[COVER REVEAL] Asleep from Day

I’m super-excited to reveal the cover of my debut novel, Asleep from Day. Before we get to the main event, I want to share a little about what inspired this book:

Back in the ‘90s, I came across this human interest news story that stuck with me ever since. A guy met a woman on a bus in Boston, they chatted for a few minutes, and the woman left before he could get her number. The guy was so taken with her and eager to find her, he plastered fliers all over the city with details of their brief chat (which, at one point, mentioned Kevin Bacon—insert Six Degrees joke here). Remember, this was in the 1990’s, back before Missed Connections and social media. He didn’t have online tools to help him find the woman. The fliers got so much attention, news outlets picked up the story and the guy ended up on TV talking about his search for this woman. I don’t remember if he ever tracked her down, but I was fascinated by the lengths this man went to for a woman he met for only a few minutes. It was romantic, sure, but also a little crazy and strange.

Many years later, the seeds of that story took root and grew into something different as I found my premise: What if a girl met a guy and spent a seemingly perfect day with him, then got hit by a car the next day and completely forgot him? What if, as she started to remember, she wondered if those memories were real? What if she had strange dreams and surreal experiences that made her worry she might be making him up and question her sense of reality? Add a 1990’s Boston setting and Asleep from Day was born.

It had to be the ‘90s, because technology makes it easier to find people and back then, it was easier to lose track of someone. It had to be Boston because I lived there during my college years and wanted this book to be my love poem to that city.

In terms of genre, here’s the thing: I like stories that aren’t one thing. I get more excited when a book or movie or show has layers of different genres. And I got more excited about this story when adding layers to it; I wanted it to be realistic yet surreal, romantic but twisted, with darkness and uncertainty to balance out the sweetness. It’s not psychological suspense or romance or mystery, but it has elements of all of those.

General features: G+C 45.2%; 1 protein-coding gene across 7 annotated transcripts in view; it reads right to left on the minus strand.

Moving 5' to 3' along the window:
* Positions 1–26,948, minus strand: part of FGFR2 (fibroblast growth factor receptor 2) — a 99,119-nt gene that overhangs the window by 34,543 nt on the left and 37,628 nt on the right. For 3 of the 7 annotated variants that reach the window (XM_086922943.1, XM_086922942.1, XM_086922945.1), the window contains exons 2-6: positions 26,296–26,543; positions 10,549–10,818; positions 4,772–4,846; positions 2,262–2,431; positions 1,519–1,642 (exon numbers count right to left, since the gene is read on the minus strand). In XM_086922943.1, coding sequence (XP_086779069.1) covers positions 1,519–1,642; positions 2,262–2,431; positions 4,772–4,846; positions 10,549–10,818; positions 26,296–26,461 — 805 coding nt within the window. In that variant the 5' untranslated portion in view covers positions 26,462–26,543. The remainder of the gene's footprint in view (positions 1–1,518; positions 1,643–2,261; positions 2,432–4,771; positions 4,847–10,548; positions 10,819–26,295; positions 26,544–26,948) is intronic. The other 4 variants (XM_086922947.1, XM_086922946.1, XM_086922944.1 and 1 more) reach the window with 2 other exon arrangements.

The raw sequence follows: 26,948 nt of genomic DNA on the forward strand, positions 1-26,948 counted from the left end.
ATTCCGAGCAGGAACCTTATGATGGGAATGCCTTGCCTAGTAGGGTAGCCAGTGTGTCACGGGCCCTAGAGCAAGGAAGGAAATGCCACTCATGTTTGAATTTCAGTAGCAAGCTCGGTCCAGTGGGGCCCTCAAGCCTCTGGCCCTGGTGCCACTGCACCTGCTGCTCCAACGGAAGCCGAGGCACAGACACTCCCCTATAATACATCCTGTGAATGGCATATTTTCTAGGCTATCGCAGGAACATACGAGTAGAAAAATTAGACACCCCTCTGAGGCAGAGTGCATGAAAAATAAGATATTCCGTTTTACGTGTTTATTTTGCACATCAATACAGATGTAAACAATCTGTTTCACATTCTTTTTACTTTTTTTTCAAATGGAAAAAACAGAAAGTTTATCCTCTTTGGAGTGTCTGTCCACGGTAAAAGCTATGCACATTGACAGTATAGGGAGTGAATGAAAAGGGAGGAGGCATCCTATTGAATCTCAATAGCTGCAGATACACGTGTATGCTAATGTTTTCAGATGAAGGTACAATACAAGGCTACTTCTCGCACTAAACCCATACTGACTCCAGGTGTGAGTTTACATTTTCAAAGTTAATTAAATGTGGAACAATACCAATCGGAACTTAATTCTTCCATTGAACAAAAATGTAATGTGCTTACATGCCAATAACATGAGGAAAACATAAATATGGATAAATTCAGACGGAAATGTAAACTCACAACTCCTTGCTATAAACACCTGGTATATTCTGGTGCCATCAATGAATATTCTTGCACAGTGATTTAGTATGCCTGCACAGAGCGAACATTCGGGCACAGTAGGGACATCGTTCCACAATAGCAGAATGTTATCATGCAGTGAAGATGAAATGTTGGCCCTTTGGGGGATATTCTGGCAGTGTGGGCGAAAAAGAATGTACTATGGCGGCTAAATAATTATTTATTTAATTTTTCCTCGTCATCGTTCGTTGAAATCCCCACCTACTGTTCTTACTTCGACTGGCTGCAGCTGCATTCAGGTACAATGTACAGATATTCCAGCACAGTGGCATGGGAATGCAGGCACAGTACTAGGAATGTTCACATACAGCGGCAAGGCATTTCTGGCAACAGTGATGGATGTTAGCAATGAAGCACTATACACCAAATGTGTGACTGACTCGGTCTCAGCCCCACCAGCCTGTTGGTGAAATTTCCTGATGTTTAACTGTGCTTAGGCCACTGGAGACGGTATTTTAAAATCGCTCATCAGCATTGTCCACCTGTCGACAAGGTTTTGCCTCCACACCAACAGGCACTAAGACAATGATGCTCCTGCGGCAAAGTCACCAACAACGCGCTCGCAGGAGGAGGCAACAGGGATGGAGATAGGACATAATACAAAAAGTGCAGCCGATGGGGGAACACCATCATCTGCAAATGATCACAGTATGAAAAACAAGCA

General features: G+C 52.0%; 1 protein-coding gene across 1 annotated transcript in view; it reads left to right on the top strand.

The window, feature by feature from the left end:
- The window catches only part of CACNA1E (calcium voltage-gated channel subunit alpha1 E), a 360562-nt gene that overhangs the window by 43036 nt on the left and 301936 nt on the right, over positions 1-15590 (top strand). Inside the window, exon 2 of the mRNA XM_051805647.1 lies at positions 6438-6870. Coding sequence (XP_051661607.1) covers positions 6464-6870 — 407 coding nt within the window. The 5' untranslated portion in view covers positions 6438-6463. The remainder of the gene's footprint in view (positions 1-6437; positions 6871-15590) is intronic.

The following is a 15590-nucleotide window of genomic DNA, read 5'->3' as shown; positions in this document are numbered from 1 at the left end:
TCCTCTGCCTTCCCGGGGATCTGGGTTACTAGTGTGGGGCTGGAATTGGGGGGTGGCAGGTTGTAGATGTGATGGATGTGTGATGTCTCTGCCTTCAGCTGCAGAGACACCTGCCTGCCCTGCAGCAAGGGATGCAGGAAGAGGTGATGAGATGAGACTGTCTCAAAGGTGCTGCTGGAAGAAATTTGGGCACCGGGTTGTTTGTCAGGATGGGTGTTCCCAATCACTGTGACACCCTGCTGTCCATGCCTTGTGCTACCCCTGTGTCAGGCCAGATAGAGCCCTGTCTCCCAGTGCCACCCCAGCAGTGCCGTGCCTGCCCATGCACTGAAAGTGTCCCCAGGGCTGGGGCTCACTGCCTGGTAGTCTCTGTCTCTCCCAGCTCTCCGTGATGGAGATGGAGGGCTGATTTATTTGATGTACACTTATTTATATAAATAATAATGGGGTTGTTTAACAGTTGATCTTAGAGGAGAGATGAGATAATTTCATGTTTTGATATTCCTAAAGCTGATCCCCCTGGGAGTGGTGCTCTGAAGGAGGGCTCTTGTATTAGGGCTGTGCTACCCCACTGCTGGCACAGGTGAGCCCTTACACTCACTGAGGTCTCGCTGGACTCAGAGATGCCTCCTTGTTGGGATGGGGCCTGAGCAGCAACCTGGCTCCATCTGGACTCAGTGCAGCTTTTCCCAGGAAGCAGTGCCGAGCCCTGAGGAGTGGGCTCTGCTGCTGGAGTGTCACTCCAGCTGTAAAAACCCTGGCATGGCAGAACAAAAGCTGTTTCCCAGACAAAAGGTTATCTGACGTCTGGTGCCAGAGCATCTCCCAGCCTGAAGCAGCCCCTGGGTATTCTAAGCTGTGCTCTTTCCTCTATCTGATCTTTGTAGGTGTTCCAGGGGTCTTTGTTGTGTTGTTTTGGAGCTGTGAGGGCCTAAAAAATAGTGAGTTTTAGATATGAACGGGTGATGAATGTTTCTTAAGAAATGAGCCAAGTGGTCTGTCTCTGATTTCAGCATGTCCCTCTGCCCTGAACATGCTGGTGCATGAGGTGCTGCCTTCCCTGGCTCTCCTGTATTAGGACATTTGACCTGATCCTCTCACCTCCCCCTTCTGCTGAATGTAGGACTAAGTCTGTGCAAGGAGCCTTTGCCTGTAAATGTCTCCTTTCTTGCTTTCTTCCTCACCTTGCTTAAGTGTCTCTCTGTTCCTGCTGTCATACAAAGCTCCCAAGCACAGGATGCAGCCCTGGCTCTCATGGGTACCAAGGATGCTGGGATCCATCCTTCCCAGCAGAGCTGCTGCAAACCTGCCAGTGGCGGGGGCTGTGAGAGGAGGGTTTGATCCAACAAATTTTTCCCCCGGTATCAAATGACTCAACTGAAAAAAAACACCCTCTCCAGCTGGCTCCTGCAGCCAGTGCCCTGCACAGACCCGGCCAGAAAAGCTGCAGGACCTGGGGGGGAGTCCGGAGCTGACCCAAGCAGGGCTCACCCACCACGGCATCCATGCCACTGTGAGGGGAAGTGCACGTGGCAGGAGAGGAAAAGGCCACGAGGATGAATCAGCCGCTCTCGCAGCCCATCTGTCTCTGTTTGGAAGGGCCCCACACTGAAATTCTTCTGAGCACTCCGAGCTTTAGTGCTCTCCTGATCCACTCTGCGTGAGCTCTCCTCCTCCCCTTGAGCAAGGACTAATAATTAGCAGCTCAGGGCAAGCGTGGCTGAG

For the cover of Asleep from Day, I was hoping for something dreamy and a little strange, but still beautiful. I love the final design Terry Montimore came up with:

The Cover


About The Book

Astrid can’t remember the best day of her life: yesterday.

A traumatic car accident erases Astrid’s memories of September 9th, the day she spent with an oddly charming stranger named Theo. Ever since, she’s been haunted by surreal dreams and an urgent sense that she’s forgotten something important. One night, she gets a mysterious call from Oliver, who knows more about her than he should and claims he can help her remember. She accepts his help, even as she questions his motives and fights a strange attraction to him.

In order to find Theo and piece together that lost day in September, Astrid must navigate a maze of eccentric Boston nightlife, from the seedy corners of Chinatown to a drug-fueled Alice-in-Wonderland-themed party to a club where everyone dresses like the dead. In between headaches and nightmares, she struggles to differentiate between memory, fantasy, and reality, and starts to wonder if Theo really exists. Eventually, she’ll need to choose between continuing her search for him or following her growing feelings for Oliver. Astrid might go to extreme lengths to find what she’s lost . . . or might lose even more in her pursuit to remember (like her sanity).  

Asleep from Day will be released January 10, 2018 (paperback and ebook). Pre-order it here and add it to Goodreads.

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writing tips

And so it Begins… [How to Start a Story]

It’s probably a holdover from my school days, but I always associate autumn with beginnings. This fall in particular has been full of them: I created a new website, Facebook page, newsletter, and announced the release of my debut novel. I’m also starting this new blog, where I’ll share what I’ve learned in my professional experience as a book coach and editor along with my personal experience as a writer and avid reader.

So let’s get to it. It’s only fitting for this first post to be about story beginnings. In order to engage and retain the reader, that introductory chapter has a lot to accomplish. Some issues to consider:

The Hook
It all begins with that opening line. I can’t tell you how many times I’ve picked up a book, read the first sentence, and set the book aside (sometimes never to return). You know what they say about second chances and first impressions. So hook ’em fast and hook ’em early. Here are a few first lines I love:

“What do you pack for the rest of your life?” (So Much for That – Lionel Shriver)
“I’m like, I don’t believe this shit.” (Story of My Life – Jay McInerney)
“I have never looked into my sister’s eyes.” (The Girls – Lori Lansens)